duty to save our country, and we must acquit ourselves
honorably and nobly. I must remind all of you that to seek rest
or comfort now is to deprive the nation of its rest and comfort for
ever." But, as Mustafa himself later admitted, it was for Allah
that many of his men died, for the prospect of becoming a
martyr, destined to ascend to heaven.

I had to include this bit on Gallipoli because, as I''ve been writing
in my "Week in Review," the Turks can be huge allies in our
current war on terrorism, particularly should the United States
move on Iraq. There is a history of performance our leaders can
draw on.

As for Mustafa Kemal, we''ll resume his story next week.

Sources:

"Ataturk," A.L. Macfie
"Crescent & Star," Stephen Kinzer
"The First World War," Martin Gilbert

Brian Trumbore

Note: April 25 is a national holiday in Australia and New
Zealand because of the tremendous heroism displayed by
ANZAC soldiers at Gallipoli, even in defeat.




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11/29/2001

Ataturk, Part I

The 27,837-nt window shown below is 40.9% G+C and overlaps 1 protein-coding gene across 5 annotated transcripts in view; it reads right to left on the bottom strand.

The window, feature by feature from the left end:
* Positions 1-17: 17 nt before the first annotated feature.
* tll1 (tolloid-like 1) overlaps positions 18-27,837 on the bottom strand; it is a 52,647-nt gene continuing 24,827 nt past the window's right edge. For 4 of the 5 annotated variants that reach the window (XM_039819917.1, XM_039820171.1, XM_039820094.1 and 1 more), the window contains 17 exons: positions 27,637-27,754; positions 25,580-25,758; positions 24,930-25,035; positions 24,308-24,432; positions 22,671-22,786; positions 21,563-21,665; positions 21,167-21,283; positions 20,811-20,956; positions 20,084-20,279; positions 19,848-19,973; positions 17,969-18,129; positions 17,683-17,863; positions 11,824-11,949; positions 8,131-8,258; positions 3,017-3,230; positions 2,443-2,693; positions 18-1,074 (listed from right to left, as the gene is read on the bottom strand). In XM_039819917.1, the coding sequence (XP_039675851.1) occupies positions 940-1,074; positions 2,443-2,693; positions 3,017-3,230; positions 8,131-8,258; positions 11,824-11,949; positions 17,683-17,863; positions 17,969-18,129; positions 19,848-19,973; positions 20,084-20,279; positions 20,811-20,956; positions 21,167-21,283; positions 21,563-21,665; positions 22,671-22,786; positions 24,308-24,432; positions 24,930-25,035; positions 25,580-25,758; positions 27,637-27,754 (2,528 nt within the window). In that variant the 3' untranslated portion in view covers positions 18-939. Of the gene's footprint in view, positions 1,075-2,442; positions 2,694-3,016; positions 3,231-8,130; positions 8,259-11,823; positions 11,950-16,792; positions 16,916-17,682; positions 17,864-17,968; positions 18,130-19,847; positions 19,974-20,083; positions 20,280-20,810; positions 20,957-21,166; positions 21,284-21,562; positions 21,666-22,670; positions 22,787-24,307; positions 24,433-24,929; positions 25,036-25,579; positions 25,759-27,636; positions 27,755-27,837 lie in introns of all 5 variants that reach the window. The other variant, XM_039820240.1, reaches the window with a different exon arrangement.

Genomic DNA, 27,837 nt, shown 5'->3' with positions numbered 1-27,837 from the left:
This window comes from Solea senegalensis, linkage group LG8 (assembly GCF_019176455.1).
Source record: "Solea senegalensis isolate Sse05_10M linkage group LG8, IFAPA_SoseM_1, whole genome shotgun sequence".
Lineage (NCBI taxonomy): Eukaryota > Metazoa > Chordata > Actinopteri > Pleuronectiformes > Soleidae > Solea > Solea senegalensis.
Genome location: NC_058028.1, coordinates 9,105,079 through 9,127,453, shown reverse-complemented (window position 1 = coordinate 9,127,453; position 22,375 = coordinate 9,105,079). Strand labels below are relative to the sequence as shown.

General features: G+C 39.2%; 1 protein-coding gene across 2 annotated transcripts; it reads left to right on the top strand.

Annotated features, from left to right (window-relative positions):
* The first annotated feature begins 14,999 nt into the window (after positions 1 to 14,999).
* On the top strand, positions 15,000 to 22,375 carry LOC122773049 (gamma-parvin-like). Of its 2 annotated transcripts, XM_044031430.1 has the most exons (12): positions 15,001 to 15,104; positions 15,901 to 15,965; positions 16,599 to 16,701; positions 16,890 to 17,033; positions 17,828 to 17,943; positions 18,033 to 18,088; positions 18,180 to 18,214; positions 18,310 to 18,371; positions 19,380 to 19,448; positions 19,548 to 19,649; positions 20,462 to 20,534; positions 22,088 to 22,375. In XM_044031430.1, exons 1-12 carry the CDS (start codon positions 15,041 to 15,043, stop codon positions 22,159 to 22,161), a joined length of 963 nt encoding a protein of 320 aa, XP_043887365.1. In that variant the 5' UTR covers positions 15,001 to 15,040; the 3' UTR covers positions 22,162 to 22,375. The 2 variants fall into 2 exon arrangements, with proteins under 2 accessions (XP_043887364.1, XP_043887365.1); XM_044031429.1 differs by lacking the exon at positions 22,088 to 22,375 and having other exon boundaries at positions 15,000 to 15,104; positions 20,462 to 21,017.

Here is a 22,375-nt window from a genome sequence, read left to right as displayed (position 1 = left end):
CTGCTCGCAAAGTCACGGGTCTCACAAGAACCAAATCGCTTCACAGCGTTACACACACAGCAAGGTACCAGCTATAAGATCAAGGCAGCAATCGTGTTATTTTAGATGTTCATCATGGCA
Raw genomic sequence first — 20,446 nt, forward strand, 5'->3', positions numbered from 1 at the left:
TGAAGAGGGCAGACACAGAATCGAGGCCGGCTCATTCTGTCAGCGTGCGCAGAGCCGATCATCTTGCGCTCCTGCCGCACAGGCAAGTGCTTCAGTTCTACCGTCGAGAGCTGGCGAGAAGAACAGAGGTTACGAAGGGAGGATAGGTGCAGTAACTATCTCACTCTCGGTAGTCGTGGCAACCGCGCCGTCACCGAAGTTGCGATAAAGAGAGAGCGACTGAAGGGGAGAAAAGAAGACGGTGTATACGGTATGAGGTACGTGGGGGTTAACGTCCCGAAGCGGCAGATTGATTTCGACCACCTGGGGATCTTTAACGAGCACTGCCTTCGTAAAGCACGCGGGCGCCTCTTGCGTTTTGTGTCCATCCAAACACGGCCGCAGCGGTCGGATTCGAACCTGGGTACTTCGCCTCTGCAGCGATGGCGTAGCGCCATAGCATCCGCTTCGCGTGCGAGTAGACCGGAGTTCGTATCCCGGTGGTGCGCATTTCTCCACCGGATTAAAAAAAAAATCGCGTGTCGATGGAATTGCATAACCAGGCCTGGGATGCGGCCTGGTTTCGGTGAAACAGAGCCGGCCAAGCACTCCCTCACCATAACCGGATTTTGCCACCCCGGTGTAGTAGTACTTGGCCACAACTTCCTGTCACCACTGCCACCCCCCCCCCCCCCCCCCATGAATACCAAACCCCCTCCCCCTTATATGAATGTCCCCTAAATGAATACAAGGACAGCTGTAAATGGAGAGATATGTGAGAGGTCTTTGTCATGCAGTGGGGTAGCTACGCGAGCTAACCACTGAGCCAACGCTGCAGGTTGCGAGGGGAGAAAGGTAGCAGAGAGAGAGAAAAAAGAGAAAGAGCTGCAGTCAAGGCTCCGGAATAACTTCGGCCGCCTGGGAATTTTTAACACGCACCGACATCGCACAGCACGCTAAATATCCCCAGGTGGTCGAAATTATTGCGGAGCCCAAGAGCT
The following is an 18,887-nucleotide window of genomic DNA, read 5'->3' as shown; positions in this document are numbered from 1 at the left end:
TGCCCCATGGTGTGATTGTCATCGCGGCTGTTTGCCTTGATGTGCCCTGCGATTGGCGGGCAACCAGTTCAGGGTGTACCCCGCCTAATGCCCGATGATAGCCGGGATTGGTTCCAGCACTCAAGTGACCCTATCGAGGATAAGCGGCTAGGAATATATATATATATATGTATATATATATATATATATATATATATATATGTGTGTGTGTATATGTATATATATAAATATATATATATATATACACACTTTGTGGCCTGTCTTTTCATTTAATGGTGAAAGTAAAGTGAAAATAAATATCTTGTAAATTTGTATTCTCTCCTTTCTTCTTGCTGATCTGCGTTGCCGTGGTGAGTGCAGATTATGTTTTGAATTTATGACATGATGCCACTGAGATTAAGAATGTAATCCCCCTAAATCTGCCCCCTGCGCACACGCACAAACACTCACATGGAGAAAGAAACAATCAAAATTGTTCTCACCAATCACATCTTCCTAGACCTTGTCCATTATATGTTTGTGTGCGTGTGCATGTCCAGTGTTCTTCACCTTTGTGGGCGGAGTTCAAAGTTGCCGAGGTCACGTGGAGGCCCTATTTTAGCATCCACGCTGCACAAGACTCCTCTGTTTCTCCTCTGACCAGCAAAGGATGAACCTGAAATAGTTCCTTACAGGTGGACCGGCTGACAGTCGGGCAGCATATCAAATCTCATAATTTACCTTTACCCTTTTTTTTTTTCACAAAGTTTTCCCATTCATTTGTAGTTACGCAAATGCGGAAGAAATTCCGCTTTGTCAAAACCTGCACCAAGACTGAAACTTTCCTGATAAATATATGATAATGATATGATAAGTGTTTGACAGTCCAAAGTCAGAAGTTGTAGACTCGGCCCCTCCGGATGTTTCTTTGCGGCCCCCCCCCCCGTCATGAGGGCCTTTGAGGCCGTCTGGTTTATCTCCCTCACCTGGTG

Perhaps the least known, great figure of the twentieth century
was the founder of the Turkish republic, Mustafa Kemal, better
known as Ataturk. Why do we know so little about this man
who, with today''s war on terrorism, looms larger than ever?
Why should we care about Turkey?

Ataturk is little known for precisely the reason why we should
pay closer attention to the vital nation he created; that is, he
concentrated on building a nation, as opposed to conquest.

Over the next few weeks we are going to spend some time
detailing Ataturk''s role in the founding of the republic and how
he transformed the remnants of the Ottoman Empire into a
secularized nation, one which eschewed Islamic tradition in its
many forms. It is a story that has huge implications for today''s
world.

Mustafa was born in the winter of 1880-81 (most books say
1881) in Salonika, what today is the Greek city of Thessaloniki, a